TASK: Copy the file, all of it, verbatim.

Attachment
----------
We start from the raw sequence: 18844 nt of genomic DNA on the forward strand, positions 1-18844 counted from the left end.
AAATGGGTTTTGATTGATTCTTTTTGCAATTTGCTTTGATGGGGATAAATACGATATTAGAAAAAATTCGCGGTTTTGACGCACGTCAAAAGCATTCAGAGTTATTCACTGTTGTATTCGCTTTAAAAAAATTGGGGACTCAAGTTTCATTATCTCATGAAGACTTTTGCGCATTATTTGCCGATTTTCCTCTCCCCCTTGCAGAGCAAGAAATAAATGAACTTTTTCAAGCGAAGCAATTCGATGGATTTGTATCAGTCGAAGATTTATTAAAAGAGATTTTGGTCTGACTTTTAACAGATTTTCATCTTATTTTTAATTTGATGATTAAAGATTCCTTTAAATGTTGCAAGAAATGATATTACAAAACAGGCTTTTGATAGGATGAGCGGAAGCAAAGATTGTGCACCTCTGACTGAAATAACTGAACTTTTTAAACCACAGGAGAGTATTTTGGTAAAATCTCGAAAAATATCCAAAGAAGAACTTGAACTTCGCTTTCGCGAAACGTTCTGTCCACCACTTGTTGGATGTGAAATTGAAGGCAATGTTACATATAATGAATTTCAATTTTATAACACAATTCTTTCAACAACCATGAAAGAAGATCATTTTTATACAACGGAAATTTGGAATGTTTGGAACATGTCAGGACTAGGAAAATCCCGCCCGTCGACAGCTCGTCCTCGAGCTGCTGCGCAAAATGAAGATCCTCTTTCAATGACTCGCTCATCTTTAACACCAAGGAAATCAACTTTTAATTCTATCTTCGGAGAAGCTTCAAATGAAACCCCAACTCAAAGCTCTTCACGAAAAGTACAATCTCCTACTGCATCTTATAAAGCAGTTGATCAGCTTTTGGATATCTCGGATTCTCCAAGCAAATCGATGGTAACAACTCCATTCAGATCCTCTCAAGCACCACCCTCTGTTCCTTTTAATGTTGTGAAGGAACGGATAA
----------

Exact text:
We start from the raw sequence: 18844 nt of genomic DNA on the forward strand, positions 1-18844 counted from the left end.
AAATGGGTTTTGATTGATTCTTTTTGCAATTTGCTTTGATGGGGATAAATACGATATTAGAAAAAATTCGCGGTTTTGACGCACGTCAAAAGCATTCAGAGTTATTCACTGTTGTATTCGCTTTAAAAAAATTGGGGACTCAAGTTTCATTATCTCATGAAGACTTTTGCGCATTATTTGCCGATTTTCCTCTCCCCCTTGCAGAGCAAGAAATAAATGAACTTTTTCAAGCGAAGCAATTCGATGGATTTGTATCAGTCGAAGATTTATTAAAAGAGATTTTGGTCTGACTTTTAACAGATTTTCATCTTATTTTTAATTTGATGATTAAAGATTCCTTTAAATGTTGCAAGAAATGATATTACAAAACAGGCTTTTGATAGGATGAGCGGAAGCAAAGATTGTGCACCTCTGACTGAAATAACTGAACTTTTTAAACCACAGGAGAGTATTTTGGTAAAATCTCGAAAAATATCCAAAGAAGAACTTGAACTTCGCTTTCGCGAAACGTTCTGTCCACCACTTGTTGGATGTGAAATTGAAGGCAATGTTACATATAATGAATTTCAATTTTATAACACAATTCTTTCAACAACCATGAAAGAAGATCATTTTTATACAACGGAAATTTGGAATGTTTGGAACATGTCAGGACTAGGAAAATCCCGCCCGTCGACAGCTCGTCCTCGAGCTGCTGCGCAAAATGAAGATCCTCTTTCAATGACTCGCTCATCTTTAACACCAAGGAAATCAACTTTTAATTCTATCTTCGGAGAAGCTTCAAATGAAACCCCAACTCAAAGCTCTTCACGAAAAGTACAATCTCCTACTGCATCTTATAAAGCAGTTGATCAGCTTTTGGATATCTCGGATTCTCCAAGCAAATCGATGGTAACAACTCCATTCAGATCCTCTCAAGCACCACCCTCTGTTCCTTTTAATGTTGTGAAGGAACGGATAA